Moreover, to place a seller in default for a claimed failure to provide clear title, the purchaser must first tender performance and demand good title (see Steinberg v Linzar, 27 AD3d 450, 812 NYS2d 565 [2d Dept 2006]). Such tender of performance by the purchaser is excused only if the title defect is not curable ( see Cohen v Kranz, 12 NY2d 242, 238 NYS2d 928 ; Ilemar Corp. v Krochmal, 44 NY2d 702,405 NYS2d 444 ). Although it is not necessary that a deed conveying ownership of property be recorded (see Cayea v Lake Placid Granite Co., 245 AD2d 659, 665 NYS2d 127 ), it is a well-established rule that delivery of the deed with intent to transfer title is required and the absence thereof will render the attempted transfer of ownership ineffective (see 219 Broadway Corp. v Alexander's Inc., 46 NY2d 506, 414 NYS2d 889 ). While there is a strong presumption that a deed purporting to transfer ownership in real property has been delivered and accepted, this presumption may be overcome by evidence of the parties' actual intent (see Manhattan Life Ins. Co. v Continental Ins. Cos., 33 NY2d 370, 353 NYS2d 161 ; Janian v Barnes, 284 AD2d 717, 727 NYS2d 182 [2001 ]). Thus, whether a deed is absolute or is only a security device is a question of intent (see Finnegan v Brown, 43 AD2d 812, 350 NY'S2d 830 [4th Dept 1973]), which may be discerned from the course of dealings between the parties (see Basile v Erhal Holding Corp., 148 AD2d 484, 538 NYS2d 831 , lv denied 75NY2d 701 [2d Dept 1989]).
Here, the submissions on the motion and the cross-motion for summary judgment raise numerous issues of fact and credibility which cannot be resolved as a matter of law (see Freeman Lbr. Co. v A. C Dutton Lbr. Corp., 220 AD2d 641, 632 NYS2d 965 [2d Dept 1995]; see also Winegrad v New York Univ. Med. Ctr., supra; S.J. Capelin Assoc. v Globe Mfg. Corp., 34 NY2d 338, 357 NYS2d 478 ). Although plaintiff submitted as proof of an incurable defect to clear title a copy of a deed, executed by defendants on September 29, 2008, transferring the subject premises to Tiberius Angel Realty LLC, in opposition defendants submitted a copy of proof of actual recording of the deed on June 24, 2009, and the affidavit of Kathleen Nocella stating the transfer was executed to secure a construction loan and was held in escrow until it was clear plaintiff would not purchase the subject premises. Inasmuch as no additional evidence regarding the purpose of the purported security transfer or defendants' course of dealings with Tiberius Angel Realty LLC has been submitted, plaintiff's application for summary judgment on the cause of action for breach of contract is denied, as a material triable issue of fact exists as to whether the deed was transferred with the intent to convey ownership or merely as a security device (see Dipasquale v M.J. Ogiony Bldrs., Inc., 60 AD3d 1338, 875 NYS2d 373 [4th Dept 2009]; Godell v Rosetti, 52 AD3d 911, 859 NYS2d 770 [3d Dept 2008]; Finnegan v Brown, supra). The existence of this triable issue also precludes summary judgment in plaintiff's favor on her cause of action for conversion of her down payment as defendants' continued possession of the down payment is lawful until plaintiff proves her right to its return (see Bradley v Roe, 282 NY 525, 27 NE2d 35 ).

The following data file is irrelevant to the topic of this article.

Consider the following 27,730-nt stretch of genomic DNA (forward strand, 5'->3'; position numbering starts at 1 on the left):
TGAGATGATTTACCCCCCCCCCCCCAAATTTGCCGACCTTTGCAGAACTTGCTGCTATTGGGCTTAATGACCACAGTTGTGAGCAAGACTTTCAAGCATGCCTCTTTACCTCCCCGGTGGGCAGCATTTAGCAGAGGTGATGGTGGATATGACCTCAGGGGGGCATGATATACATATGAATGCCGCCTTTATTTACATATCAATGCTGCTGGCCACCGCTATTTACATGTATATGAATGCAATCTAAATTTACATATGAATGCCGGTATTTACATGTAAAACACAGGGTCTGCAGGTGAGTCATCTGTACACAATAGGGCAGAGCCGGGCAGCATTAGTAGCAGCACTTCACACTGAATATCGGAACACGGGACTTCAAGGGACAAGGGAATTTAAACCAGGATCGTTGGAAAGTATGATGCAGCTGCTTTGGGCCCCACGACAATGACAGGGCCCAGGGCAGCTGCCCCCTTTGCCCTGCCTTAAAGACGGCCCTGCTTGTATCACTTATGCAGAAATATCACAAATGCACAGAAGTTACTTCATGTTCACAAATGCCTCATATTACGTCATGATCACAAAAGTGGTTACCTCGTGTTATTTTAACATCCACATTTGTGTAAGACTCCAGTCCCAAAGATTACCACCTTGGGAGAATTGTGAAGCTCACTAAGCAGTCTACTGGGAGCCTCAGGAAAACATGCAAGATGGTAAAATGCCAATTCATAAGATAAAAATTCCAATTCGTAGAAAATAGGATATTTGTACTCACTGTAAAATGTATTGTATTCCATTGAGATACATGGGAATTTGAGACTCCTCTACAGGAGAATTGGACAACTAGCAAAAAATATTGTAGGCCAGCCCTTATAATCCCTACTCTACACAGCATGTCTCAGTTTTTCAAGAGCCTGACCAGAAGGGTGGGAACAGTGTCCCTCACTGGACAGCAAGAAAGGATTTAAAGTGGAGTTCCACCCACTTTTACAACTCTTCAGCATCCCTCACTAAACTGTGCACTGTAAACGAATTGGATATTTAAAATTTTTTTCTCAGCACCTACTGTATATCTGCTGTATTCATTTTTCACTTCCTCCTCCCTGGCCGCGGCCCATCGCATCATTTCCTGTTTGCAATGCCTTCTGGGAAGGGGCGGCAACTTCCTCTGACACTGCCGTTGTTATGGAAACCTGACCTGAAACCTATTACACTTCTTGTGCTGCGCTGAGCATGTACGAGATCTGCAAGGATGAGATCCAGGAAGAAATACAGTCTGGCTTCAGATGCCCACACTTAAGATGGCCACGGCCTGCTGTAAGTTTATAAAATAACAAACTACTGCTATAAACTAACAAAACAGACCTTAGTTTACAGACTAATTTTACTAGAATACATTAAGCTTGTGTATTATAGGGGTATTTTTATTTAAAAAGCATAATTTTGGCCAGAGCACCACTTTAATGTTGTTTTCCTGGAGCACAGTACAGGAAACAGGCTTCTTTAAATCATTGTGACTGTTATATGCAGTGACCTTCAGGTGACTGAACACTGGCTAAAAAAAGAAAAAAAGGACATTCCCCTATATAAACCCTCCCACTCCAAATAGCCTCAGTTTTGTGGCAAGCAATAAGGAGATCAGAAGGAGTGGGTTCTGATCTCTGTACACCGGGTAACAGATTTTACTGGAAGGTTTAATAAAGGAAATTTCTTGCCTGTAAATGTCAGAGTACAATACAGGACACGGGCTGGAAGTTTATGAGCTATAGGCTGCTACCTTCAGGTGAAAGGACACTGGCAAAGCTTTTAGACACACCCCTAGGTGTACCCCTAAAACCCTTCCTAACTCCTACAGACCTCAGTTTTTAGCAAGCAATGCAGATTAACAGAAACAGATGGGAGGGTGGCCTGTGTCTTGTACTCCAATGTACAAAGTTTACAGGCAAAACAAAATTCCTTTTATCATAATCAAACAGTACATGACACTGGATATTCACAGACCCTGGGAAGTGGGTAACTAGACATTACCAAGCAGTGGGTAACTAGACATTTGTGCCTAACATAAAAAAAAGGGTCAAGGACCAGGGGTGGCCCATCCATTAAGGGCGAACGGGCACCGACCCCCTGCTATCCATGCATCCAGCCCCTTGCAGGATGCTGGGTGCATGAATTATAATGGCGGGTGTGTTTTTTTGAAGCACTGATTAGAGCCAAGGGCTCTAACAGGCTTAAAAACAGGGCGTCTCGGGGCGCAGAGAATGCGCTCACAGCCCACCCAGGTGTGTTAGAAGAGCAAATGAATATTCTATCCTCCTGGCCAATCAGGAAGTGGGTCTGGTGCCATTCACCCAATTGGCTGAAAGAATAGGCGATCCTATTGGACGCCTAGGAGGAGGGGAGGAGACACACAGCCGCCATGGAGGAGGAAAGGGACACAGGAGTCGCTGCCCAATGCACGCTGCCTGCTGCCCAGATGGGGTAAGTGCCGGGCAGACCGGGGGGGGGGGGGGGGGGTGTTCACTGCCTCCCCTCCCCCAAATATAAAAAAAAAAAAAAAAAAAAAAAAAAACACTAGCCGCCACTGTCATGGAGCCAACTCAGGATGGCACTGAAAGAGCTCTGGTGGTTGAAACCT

As for the portion of defendants' cross-motion alleging plaintiff anticipatorily repudiated the agreement, the existence of an issue of fact as to whether defendants were able to deliver clear title to plaintiff precludes summary judgment in their favor on their counterclaim for breach of contract (see Cohen v Kranz, supra; Eurovision 426 Dev. v 26-01 Astoria Dev., LLC, 80 AD3d 656, 915 NYS2d 288 [2d Dept 2011]; Matter of Hicks, 72 AD3d 1085, 899 NYS2d 371 [2d Dept 2010]). Moreover, the amended contract is silent as to whether it incorporated the mortgage contingency clause contained in the original contract, or whether it provided defendants with a "guaranteed" sale by deleting the mortgage contingency clause altogether. Such silence renders the contract ambiguous and raises a triable issue that must be resolved by the trier of fact ( see Louis Dreyfus Energy Corp. v MG Ref. & Mktg., Inc., supra; State v Home Idem Co., supra).